During discussions late last year, county commissioners voiced concern that if a contractor left damage in Sperling Park, the county might have difficulty pursuing a remedy. Eventually, County Administrator Jonathan Lewis won board approval — on a 4-1 vote — to work with County Attorney Frederick “Rick” Elbrecht to draft and execute the agreement with the city to make the park staging possible. Commissioner Michael Moran cast the “No” vote.

This engineering drawing in the USACE’s December 2019 solicitation package shows the planned location of two groins on South Lido, just north of the county’s Ted Sperling Park. Along with placing new sand on the Lido Beach, the USACE contractor would construct the groins. Image courtesy U.S. Army Corps of Engineers

Both Lewis and Elbrecht signed the agreement on behalf of the county, while Mayor Jen Ahearn-Koch and City Attorney Robert Fournier signed it on behalf of the city.

In response to a News Leader request for any other details about the staging plans, DavisShaw replied in a May 7 email: “[T]ere are some requirements on usage [of Sperling Park] such as hours when trucks can arrive and fencing of the area.” Further, she added, “I need to relocate a few palm trees for the access point into the entry drive.”

The Jan. 31 agreement calls for the city to pay for the removal of “the minimum number of palm trees” necessary to create the temporary access to the park for deliveries. The agreement adds that the city “shall complete and file the application for a tree removal permit and shall pay the application and permit fees,” but it also says the county “shall sign the application for tree removal.”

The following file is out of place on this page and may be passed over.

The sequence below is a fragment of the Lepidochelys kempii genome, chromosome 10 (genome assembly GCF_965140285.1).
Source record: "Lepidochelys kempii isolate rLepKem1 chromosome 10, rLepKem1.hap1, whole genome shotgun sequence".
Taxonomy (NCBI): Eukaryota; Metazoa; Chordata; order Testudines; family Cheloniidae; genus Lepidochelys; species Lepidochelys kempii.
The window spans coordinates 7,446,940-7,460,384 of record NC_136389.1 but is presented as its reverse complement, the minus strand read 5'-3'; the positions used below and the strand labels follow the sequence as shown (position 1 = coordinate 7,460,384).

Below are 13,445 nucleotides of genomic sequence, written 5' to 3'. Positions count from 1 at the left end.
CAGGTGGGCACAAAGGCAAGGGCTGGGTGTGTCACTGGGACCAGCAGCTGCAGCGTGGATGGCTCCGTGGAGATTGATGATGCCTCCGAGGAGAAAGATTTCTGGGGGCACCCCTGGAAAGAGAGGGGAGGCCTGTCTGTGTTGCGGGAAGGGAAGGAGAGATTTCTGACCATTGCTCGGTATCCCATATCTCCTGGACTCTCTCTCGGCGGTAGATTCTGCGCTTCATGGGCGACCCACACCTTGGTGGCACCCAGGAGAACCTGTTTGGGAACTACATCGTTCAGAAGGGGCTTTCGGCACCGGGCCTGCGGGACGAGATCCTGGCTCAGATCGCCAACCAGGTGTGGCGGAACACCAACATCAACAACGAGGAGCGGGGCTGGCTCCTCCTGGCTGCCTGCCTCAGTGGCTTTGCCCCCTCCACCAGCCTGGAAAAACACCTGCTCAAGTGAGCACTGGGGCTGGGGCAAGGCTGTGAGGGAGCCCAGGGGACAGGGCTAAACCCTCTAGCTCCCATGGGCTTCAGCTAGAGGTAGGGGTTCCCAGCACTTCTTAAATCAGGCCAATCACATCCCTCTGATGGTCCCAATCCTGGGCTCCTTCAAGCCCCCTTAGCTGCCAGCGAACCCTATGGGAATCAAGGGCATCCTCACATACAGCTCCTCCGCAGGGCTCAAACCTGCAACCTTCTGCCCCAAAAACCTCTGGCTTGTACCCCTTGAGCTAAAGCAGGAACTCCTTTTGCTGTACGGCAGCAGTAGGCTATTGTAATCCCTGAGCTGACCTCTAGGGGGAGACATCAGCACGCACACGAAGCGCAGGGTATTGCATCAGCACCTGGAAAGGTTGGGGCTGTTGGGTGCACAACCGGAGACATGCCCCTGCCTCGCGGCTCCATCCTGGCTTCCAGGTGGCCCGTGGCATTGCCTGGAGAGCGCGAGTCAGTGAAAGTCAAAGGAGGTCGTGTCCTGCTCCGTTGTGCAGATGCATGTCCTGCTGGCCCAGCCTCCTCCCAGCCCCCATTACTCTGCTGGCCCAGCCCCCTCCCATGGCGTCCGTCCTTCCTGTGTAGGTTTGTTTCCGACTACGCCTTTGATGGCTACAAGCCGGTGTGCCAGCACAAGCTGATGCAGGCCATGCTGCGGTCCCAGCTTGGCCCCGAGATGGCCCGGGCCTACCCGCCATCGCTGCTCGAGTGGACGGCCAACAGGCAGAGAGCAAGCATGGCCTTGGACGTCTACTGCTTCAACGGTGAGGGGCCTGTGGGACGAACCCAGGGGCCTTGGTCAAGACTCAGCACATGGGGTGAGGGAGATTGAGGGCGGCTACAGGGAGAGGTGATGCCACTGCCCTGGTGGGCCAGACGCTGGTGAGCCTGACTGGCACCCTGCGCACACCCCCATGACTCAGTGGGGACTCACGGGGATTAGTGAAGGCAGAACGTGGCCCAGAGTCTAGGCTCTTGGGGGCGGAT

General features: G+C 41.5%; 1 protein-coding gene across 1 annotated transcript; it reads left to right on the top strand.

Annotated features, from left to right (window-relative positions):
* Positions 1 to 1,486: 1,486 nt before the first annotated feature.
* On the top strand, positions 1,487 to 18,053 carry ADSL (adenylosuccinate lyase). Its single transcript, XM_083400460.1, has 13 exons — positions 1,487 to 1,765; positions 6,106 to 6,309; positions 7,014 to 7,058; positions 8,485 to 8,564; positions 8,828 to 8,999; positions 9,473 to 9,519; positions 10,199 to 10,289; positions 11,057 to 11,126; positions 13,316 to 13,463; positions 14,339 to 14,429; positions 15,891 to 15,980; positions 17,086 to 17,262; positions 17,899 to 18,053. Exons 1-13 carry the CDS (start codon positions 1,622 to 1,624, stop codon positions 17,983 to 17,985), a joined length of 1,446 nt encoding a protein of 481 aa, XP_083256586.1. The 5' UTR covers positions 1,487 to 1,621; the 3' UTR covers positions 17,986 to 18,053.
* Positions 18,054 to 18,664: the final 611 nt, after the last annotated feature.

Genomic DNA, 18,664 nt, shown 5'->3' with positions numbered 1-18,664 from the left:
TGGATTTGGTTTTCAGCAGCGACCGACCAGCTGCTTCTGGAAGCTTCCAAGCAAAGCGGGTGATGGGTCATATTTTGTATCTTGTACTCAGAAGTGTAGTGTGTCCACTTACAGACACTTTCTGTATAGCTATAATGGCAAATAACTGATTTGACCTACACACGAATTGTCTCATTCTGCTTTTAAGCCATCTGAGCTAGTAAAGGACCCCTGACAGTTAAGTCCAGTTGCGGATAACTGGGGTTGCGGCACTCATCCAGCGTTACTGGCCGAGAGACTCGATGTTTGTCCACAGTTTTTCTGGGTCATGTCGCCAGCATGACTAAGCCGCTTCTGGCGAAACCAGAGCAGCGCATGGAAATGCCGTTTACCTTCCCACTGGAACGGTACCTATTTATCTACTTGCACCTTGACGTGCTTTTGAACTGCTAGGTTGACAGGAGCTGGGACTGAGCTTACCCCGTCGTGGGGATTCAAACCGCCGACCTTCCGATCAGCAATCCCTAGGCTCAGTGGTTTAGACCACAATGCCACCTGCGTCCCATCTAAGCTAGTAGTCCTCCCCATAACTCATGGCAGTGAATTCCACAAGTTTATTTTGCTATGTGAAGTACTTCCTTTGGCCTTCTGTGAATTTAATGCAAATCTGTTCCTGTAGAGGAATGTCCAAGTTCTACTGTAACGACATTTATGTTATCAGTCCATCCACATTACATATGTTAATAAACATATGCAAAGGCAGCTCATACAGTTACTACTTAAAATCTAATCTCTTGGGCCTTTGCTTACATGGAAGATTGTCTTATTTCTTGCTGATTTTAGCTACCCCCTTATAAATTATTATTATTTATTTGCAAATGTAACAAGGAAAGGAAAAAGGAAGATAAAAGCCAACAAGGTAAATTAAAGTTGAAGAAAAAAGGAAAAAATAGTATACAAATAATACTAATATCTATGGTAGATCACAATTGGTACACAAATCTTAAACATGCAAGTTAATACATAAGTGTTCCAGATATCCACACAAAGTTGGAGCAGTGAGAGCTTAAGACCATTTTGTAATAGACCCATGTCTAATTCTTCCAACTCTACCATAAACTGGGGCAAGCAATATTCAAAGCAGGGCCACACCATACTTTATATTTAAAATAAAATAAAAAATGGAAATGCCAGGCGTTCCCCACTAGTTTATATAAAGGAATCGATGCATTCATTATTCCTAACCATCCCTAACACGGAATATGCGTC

Project timeline update

In his May 6 email exchanges with the News Leader, Ruderman of the USACE also reported that representatives of the Jacksonville District Office and the contractor “are scheduled to hold a pre-construction meeting or call on May 27. This is a standard practice to review various operational issues, timelines, monitoring, etc., etc.”

“As of today,” Ruderman continued, “contractor is expected to begin dredging operations … on or about July 6 with the usual caveats of weather or other impacts to the contractor’s schedule.”

Subsequently, after learning of the changed situation regarding the powerboat races, Ruderman told the News Leader that it might be possible for Cottrell to get an earlier start.

Cottrell Contracting features this information about its dredges on its website. Image from the website

Ruderman also confirmed that the construction of two groins on South Lido, to try to hold the sand in place between subsequent renourishment projects, “is planned to take place over the winter months.”

He earlier had told the News Leader that the project manager for the USACE had indicated the groin work likely would begin in January 2021 and be completed by May 2021.

A U.S. Fish and Wildlife Service Biological Opinion issued as part of the permitting process prohibits groin construction on Lido during sea turtle nesting season, which ends on Oct. 31.

SKA dealing with another delay in appeal